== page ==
(CNN) -- Steeped in history and bursting with energy, Moscow is endlessly intriguing. Make the most of the city these insider tips.
Moscow's Metro system is a tourist attraction in its own right.
Moscow is huge, but blessed with a Metro system that is not only efficient, but a tourist attraction in its own right.
Built by Stalin in the 1930s, the metro boasts unusually attractive stations, clad with marble, and decorated with statues, mosaics, frescoes and chandeliers. The elegant walkways look more like stately ballrooms than the grimy tunnels that serve most underground rail systems.
Metro maps use both the Russian Cyrillic alphabet and Roman letters, but station signs are only in Cyrillic. Tickets are sold at booths and can be bought for single or multiple trips, with a single costing 55 cents. The only down side to the Metro is that with more than 9 million passengers a day, it can get very crowded. For more information visit http://engl.mosmetro.ru/.
This sprawling flea market sells art, crafts, bargains and junk, and is a great place to pick up some authentic Soviet-era memorabilia.
You'll find what is reputed to be Moscow's biggest collection of "matryoshky" (nesting dolls) alongside rugs from Central Asia, traditional fur hats and Soviet posters featuring stern-faced Lenins and muscle-bound workers tilling the soil of the motherland. That smell wafting on the breeze is grilled lamb kebabs, which demand to be sampled.
The market opens from 9 a.m. to 6 p.m. on Saturdays on Sundays. Just make for Partizanskaya Metro station and follow the crowds.
There isn't a more authentically Russian experience than getting steamy at a "banya," or bathhouse. Resembling a kind a masochistic sauna, "banyas" are an important part of Moscow social life and combine the twin pleasures of intense heat and self flagellation.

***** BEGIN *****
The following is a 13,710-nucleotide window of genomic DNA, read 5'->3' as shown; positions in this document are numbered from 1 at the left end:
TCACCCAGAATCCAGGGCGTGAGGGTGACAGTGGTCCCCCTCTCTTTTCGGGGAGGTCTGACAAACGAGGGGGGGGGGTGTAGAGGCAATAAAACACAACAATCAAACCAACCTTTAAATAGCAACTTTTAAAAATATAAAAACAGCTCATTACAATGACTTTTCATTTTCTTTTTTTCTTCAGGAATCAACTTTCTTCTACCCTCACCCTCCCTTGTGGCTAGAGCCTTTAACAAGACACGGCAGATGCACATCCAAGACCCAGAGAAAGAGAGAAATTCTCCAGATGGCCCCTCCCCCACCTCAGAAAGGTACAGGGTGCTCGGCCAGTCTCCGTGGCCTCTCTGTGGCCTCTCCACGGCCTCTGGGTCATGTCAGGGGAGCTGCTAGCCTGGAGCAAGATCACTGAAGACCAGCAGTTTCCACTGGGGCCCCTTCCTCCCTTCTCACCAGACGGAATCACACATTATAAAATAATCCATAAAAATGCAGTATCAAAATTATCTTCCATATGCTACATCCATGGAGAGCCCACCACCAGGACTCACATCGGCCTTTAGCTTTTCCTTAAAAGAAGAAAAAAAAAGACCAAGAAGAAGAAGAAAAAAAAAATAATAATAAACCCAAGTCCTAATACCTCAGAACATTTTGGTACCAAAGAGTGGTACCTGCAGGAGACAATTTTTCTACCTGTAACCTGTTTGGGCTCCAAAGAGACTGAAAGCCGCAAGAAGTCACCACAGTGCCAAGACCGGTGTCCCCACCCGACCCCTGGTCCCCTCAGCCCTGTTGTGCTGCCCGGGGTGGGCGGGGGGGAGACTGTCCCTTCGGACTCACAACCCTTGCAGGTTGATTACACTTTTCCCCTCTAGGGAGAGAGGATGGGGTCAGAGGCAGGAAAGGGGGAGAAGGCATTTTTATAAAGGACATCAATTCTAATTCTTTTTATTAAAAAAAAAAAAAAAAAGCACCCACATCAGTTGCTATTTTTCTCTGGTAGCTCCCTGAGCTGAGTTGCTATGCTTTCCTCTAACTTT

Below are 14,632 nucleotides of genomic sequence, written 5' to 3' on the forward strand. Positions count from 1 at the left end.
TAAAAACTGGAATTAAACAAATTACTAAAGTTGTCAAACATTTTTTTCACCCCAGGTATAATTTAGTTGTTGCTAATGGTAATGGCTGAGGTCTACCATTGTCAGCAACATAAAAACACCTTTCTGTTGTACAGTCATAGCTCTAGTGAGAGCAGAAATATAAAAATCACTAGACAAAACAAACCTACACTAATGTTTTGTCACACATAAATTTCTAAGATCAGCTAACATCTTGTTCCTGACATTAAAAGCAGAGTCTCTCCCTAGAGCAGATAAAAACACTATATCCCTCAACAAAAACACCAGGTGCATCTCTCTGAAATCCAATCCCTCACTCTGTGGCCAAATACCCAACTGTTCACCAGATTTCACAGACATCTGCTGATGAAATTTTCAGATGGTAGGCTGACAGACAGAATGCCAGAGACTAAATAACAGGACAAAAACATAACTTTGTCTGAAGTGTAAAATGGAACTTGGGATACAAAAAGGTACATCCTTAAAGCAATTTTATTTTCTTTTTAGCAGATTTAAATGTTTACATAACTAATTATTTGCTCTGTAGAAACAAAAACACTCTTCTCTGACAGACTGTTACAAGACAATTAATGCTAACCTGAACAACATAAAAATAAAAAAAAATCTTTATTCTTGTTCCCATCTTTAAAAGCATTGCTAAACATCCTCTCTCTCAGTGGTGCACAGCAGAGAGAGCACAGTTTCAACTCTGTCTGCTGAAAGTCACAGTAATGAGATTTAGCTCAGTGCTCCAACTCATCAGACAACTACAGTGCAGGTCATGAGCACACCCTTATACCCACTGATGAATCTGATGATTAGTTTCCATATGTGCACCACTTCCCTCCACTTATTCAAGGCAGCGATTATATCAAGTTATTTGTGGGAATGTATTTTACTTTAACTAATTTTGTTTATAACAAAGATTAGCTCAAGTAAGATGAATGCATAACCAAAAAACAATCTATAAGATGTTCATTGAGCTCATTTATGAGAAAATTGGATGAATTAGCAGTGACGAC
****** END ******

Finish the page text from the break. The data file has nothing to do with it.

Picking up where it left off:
Steam is provided by water poured onto furnace-heated rocks. The whipping can be self-inflicted or carried out by a "banya" buddy using a bundle of branches and is said to have a cleansing effect. Once you're all hot and beaten it's time for a dip in an icy plunge pool, which, no doubt, gets the circulation going.
Finally, you wrap up in a sheet and drink beer with your fellow bathhouse-mates, repeating the whole process as many times as you wish.
Sanduny Baths (14 Neglinaya Street) is Moscow's oldest and most famous bathhouse, decorated with ornate wood carvings and white marble pillars. It's also the perfect place to hide from the Moscow winter.
Moscow can look truly magical under a blanket of fresh snow, and as a winter visitor you'll be rewarded with events like December Nights, the Winter Festival and two New Year celebrations. But if you're planning to brave the Russian winter, where temperatures can often dip below -4 F (-20 C), you'd do well to go prepared.
Muscovites use a combination of fur coats and nips of vodka to stave off the cold. Wrapping up warm is essential, but even in the depths of winter many buildings will be uncomfortably warm indoors, so easily removable layers of clothing work better than heavy-duty thermals. Snow-proof boots are essential.
Remember that Russians celebrate Christmas on January 7 and New Year's Day on January 13 as well as January 1. The spring thaw usually arrives in late March, when the winter snow turns into an unsightly muddy slush.
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